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Etrian Odyssey Untold 2

HIGH Another super-solid Etrian game is always awesome.

LOW I'm really tired of amnesia as a plot device.

WTF happened with the character art?

If I'm counting correctly, Etrian Odyssey 2 Untold: The Fafnir Knight marks the sixth release in the mainline Etrian series, but it's not a sequel. Actually, it's a remade version of the original Etrian Odyssey 2 from 2008, but there's no reason to see it as a rehash. Very few people played or knew about these games back then, and so much has been done to freshen it up that Fafnir can be called a brand-new adventure by anyone.

For those unfamiliar with the series, the top screen of the 3DS is where turn-based combat and first-person dungeon exploring happens, and the bottom screen is a grid where players draw their own maps using the 3DS stylus and virtual tools provided by the developers. It's all wonderfully polished and easy to use, but before a player can start, they must make a choice: Classic or Story mode.

In Classic, the player creates a party from scratch by choosing five characters from the available classes. They then head into the labyrinth to gain experience, level up skill trees, and craft a team whose abilities complement each other.

On the other hand, Fafnir is only the second Etrian game to ever offer a traditional JRPG-like story mode. For those who crave more than a straight-up dungeon crawl, the devs have crafted a quest that stars five specific characters, each with their own predetermined class. This team is balanced with a variety of skills that will enable players to quest successfully, and they all have their own personality and style.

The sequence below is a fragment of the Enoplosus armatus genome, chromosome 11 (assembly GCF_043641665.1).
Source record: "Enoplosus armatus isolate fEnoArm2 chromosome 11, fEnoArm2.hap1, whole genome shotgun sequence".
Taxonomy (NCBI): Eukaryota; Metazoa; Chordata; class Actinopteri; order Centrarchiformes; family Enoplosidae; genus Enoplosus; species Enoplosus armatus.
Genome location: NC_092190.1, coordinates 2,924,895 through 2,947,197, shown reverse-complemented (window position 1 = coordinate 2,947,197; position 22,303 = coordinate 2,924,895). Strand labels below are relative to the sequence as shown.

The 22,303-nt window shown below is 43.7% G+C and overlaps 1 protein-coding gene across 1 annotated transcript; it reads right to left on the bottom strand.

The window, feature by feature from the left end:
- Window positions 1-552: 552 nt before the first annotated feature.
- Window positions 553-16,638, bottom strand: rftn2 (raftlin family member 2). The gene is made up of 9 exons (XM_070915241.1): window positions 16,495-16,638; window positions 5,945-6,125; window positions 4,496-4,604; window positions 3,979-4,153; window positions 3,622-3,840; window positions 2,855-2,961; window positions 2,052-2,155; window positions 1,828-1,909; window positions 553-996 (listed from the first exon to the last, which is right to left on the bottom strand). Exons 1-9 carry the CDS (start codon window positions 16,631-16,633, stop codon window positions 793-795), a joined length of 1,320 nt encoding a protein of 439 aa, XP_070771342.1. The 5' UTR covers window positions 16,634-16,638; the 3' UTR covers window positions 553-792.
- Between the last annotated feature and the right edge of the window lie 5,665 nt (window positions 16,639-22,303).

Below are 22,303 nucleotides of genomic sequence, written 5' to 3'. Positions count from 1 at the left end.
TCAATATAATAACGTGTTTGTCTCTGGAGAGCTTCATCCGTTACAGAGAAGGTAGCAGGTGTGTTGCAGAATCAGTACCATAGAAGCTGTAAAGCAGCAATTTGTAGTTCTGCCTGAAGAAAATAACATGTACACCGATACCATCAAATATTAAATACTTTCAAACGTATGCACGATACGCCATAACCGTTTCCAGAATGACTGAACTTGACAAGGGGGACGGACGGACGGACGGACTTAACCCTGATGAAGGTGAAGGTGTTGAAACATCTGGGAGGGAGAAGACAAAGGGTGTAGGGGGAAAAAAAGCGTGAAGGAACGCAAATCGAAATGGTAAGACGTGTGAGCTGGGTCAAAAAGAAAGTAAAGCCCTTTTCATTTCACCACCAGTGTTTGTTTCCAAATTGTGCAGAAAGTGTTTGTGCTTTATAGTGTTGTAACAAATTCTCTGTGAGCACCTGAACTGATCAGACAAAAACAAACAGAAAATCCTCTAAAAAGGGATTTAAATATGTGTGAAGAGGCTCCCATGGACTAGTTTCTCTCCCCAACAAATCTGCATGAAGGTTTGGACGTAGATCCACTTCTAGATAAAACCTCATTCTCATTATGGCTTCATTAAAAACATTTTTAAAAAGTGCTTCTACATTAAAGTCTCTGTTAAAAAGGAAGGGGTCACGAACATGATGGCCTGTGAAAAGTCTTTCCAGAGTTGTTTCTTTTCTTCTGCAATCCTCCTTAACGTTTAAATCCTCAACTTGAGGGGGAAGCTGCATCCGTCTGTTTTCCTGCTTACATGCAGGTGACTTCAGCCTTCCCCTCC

Speaking about the game as a whole, it's clearly another winner in a long series of great games. The 3D graphics in combat are attractive, all the original systems are more polished than they've ever been, and there are plenty of tweaks that never existed in the original version.

For instance, the Floor Jump feature from the first Untold makes a return, and enables players to rapidly warp to any previously-traveled floor. Grimoire stones give players the ability to customize characters with skills they don't normally have, there's a new series of side activities involving discovering recipes and running a restaurant, the auto-map function takes the work out of drawing on the lower screen, map icons change appearance based on their functionality, and a wide range of difficulty levels mean that any player can find a good fit. There's very little to complain about in terms of production.

On the other hand, I have to say that Story mode didn't light my world on fire. While it was fine enough, I felt like it followed very standard JRPG lines, including the painfully-overused amnesia trope. The characters didn't stand out as being particularly likable or memorable, and while I had a few chuckles here and there, the tale was mostly boilerplate stuff.